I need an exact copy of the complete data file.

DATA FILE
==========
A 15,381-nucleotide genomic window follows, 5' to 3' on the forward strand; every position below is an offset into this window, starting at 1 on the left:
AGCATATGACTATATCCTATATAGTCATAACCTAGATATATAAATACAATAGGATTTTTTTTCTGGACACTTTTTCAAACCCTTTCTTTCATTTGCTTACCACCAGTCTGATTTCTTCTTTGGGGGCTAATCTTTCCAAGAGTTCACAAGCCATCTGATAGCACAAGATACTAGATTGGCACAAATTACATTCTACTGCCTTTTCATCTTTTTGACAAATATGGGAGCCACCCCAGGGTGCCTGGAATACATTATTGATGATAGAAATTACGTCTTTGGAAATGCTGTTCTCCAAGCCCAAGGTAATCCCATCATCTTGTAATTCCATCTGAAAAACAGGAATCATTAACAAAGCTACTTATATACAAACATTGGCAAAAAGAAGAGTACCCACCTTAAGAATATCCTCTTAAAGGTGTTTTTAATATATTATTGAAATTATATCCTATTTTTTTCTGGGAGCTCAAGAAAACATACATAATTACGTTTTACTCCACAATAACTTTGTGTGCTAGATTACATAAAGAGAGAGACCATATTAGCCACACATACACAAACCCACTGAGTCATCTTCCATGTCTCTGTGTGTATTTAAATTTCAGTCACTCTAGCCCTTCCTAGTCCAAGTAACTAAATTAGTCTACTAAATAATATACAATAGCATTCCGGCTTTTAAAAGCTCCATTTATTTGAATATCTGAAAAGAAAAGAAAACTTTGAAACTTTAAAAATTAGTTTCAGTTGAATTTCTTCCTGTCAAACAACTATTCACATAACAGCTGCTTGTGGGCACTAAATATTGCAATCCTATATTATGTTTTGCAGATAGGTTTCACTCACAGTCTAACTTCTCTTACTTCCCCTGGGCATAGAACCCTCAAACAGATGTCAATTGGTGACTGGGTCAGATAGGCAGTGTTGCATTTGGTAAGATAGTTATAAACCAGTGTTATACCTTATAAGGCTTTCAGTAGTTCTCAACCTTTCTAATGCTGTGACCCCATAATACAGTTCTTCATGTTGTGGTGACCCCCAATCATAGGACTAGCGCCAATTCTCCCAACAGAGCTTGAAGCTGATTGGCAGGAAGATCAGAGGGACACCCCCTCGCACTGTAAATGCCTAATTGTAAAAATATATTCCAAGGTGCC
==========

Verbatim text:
A 15,381-nucleotide genomic window follows, 5' to 3' on the forward strand; every position below is an offset into this window, starting at 1 on the left:
AGCATATGACTATATCCTATATAGTCATAACCTAGATATATAAATACAATAGGATTTTTTTTCTGGACACTTTTTCAAACCCTTTCTTTCATTTGCTTACCACCAGTCTGATTTCTTCTTTGGGGGCTAATCTTTCCAAGAGTTCACAAGCCATCTGATAGCACAAGATACTAGATTGGCACAAATTACATTCTACTGCCTTTTCATCTTTTTGACAAATATGGGAGCCACCCCAGGGTGCCTGGAATACATTATTGATGATAGAAATTACGTCTTTGGAAATGCTGTTCTCCAAGCCCAAGGTAATCCCATCATCTTGTAATTCCATCTGAAAAACAGGAATCATTAACAAAGCTACTTATATACAAACATTGGCAAAAAGAAGAGTACCCACCTTAAGAATATCCTCTTAAAGGTGTTTTTAATATATTATTGAAATTATATCCTATTTTTTTCTGGGAGCTCAAGAAAACATACATAATTACGTTTTACTCCACAATAACTTTGTGTGCTAGATTACATAAAGAGAGAGACCATATTAGCCACACATACACAAACCCACTGAGTCATCTTCCATGTCTCTGTGTGTATTTAAATTTCAGTCACTCTAGCCCTTCCTAGTCCAAGTAACTAAATTAGTCTACTAAATAATATACAATAGCATTCCGGCTTTTAAAAGCTCCATTTATTTGAATATCTGAAAAGAAAAGAAAACTTTGAAACTTTAAAAATTAGTTTCAGTTGAATTTCTTCCTGTCAAACAACTATTCACATAACAGCTGCTTGTGGGCACTAAATATTGCAATCCTATATTATGTTTTGCAGATAGGTTTCACTCACAGTCTAACTTCTCTTACTTCCCCTGGGCATAGAACCCTCAAACAGATGTCAATTGGTGACTGGGTCAGATAGGCAGTGTTGCATTTGGTAAGATAGTTATAAACCAGTGTTATACCTTATAAGGCTTTCAGTAGTTCTCAACCTTTCTAATGCTGTGACCCCATAATACAGTTCTTCATGTTGTGGTGACCCCCAATCATAGGACTAGCGCCAATTCTCCCAACAGAGCTTGAAGCTGATTGGCAGGAAGATCAGAGGGACACCCCCTCGCACTGTAAATGCCTAATTGTAAAAATATATTCCAAGGTGCC